The Greatest Question

“Jennie, tell me all the chapter books.”

That was Jackson’s request, profound and unexpected.  This is his whole wide world of reading aloud.  And, this is the greatest question.

Jackson and I were on the playground this morning.  He was hot from swinging and joined me in the shade, along with other children.  I was telling children about trees and clouds; at least I think so.  Given what happened, my recall of events beforehand is blurred. Whenever Jackson joins me, he always has something to say about a book.  He wants to tell me ‘what happened’.  He needs to tell me.  I was the teacher who opened the world of books to him, and just my presence triggers all the passion and excitement that he feels when being read-aloud to.

Earlier this summer I loaned Jackson my worn-and-torn copy of “Little House on the Prairie”.  Borrowing your teacher’s book vs checking it out at the library?  That’s a no-brainier.  As the summer has progressed, Jackson has wanted to tell me things that have happened in the book; important things to him.  Yet, when he needs to tell me, it is often at a terrible time.  We’re not in the same group at Summer Camp, so we see each other on the fly.

When we were getting ready for Big Pool Swim with only minutes to spare before the van arrived, Jackson had to tell me about “the boards that went across the water”.  He was using hand gestures because he was excited, compelled to tell me about this.  I knew what he meant; Pa had built the cover for the well.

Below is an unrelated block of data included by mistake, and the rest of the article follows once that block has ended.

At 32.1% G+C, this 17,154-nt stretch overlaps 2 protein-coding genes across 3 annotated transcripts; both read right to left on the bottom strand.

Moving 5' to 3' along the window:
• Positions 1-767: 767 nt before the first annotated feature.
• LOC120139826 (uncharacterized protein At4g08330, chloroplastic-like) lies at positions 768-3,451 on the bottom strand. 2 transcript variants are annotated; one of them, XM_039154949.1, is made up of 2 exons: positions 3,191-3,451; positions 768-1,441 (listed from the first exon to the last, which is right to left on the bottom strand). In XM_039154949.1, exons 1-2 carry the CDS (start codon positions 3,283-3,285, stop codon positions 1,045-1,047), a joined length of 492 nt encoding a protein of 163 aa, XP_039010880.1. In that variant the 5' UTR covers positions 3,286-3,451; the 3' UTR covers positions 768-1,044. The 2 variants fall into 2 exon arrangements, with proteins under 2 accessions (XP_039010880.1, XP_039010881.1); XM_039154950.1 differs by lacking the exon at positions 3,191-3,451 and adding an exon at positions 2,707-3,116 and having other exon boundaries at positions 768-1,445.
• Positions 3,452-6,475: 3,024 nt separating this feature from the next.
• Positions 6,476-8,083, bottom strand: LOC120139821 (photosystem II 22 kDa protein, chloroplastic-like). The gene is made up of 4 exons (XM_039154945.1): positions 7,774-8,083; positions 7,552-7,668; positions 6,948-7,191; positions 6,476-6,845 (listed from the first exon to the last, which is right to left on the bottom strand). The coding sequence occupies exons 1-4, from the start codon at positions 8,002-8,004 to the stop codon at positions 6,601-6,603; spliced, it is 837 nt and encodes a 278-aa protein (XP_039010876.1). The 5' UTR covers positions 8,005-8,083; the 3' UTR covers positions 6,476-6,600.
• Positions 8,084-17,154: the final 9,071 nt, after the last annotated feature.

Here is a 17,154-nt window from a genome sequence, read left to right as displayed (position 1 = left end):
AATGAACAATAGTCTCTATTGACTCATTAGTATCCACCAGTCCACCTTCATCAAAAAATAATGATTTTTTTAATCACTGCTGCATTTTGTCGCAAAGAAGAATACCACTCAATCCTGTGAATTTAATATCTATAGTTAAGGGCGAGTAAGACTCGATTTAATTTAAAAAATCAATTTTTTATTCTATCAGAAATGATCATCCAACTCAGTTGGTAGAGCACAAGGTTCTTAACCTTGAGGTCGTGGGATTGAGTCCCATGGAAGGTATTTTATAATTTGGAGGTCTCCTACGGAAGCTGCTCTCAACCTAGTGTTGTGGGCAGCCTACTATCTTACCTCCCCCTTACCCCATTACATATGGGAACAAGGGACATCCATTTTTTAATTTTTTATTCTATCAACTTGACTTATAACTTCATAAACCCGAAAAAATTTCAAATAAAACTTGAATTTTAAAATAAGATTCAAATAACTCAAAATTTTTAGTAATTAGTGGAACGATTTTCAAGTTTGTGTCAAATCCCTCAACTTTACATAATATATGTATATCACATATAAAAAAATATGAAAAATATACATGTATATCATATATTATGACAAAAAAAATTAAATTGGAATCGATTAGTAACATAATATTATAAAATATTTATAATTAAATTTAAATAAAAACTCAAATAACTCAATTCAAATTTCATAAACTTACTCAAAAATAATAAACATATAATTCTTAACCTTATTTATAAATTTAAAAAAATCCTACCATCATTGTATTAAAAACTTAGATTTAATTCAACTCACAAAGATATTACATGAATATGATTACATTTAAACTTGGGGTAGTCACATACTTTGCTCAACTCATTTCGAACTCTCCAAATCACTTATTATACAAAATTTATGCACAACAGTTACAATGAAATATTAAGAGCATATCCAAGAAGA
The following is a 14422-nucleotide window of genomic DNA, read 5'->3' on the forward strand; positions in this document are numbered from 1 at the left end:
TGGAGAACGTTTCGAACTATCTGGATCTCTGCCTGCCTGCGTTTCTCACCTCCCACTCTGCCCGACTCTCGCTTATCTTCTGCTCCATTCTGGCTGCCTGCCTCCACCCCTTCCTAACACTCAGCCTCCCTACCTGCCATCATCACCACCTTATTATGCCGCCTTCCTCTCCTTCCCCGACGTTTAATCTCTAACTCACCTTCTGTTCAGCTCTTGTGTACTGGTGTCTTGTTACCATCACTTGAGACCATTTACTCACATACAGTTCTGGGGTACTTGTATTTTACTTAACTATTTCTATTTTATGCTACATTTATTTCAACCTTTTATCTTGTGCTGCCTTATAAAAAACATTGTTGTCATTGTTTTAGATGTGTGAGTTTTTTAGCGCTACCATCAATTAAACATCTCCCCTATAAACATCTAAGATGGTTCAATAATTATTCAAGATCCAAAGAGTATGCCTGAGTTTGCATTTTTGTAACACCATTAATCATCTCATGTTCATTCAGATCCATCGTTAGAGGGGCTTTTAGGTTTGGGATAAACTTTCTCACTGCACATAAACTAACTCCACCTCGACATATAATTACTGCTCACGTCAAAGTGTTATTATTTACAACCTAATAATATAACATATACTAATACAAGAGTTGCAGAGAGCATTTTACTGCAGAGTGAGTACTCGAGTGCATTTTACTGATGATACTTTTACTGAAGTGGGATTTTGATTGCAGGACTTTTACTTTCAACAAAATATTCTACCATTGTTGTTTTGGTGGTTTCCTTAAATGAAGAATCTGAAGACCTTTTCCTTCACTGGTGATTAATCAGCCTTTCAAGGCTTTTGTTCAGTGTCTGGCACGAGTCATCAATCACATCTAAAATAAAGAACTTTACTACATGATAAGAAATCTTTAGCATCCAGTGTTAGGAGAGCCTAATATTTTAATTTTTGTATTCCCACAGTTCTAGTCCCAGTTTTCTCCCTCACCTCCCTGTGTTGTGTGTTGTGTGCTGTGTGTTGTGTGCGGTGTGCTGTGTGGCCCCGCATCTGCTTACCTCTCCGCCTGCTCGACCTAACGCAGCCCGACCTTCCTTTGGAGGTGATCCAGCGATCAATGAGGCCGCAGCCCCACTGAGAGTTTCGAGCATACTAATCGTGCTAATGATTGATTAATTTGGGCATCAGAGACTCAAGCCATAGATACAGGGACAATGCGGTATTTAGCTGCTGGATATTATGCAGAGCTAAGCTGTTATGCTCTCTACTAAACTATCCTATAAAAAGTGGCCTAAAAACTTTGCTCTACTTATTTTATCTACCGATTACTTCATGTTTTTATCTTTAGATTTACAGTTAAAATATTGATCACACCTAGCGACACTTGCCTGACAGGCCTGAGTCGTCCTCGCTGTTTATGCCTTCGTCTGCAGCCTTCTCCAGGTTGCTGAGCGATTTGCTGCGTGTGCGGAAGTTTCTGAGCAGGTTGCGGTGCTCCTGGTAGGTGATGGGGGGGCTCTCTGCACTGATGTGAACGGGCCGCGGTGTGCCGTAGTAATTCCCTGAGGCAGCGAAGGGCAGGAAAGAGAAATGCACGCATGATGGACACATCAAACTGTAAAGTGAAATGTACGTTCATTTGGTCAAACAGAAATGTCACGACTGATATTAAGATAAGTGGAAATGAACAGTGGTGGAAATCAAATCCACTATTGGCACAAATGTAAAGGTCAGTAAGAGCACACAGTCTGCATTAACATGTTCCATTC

Children had to be ready to get onto the van, and I was responsible.  I knelt down to listen to Jackson, because when an adult (especially a teacher) listens to a child, it is ‘fairy dust’. Oh, what a gift.  Other teachers helped out, therefore those few important minutes of conversation were not lost or swept away.

Today was just as unexpected and far more important.  When we were in the shade, Jackson asked a question that is the Holy Grail for a child who had fallen in love with reading aloud:

“Jennie, tell me all the chapter books.”

I told him about many chapter books, including “The Wild Robot” by Peter Brown.  Jackson wanted to know more about the “Little House” series, and we talked about those books.  I asked if he wanted to borrow mine… need I say more?

Many children are incredibly smart and intuitive.  It all begins with reading aloud.  Growing a reader means growing a child who is accomplished in math, science, art, music… everything.  Yes, reading is the foundation for learning and education.

I hope another child asks me to tell them ‘all the chapter books’.

Jennie

About Jennie

I have been teaching preschool for over thirty years. This is my passion. I believe that children have a voice, and that is the catalyst to enhance or even change the learning experience. Emergent curriculum opens young minds. It's the little things that happen in the classroom that are most important and exciting. That's what I write about. I am highlighted in the the new edition of Jim Trelease's bestselling book, "The Read-Aloud Handbook" because of my reading to children. My class has designed quilts that hang as permanent displays at both the National Liberty Museum in Philadelphia, and the Fisher House at the Boston VA Hospital.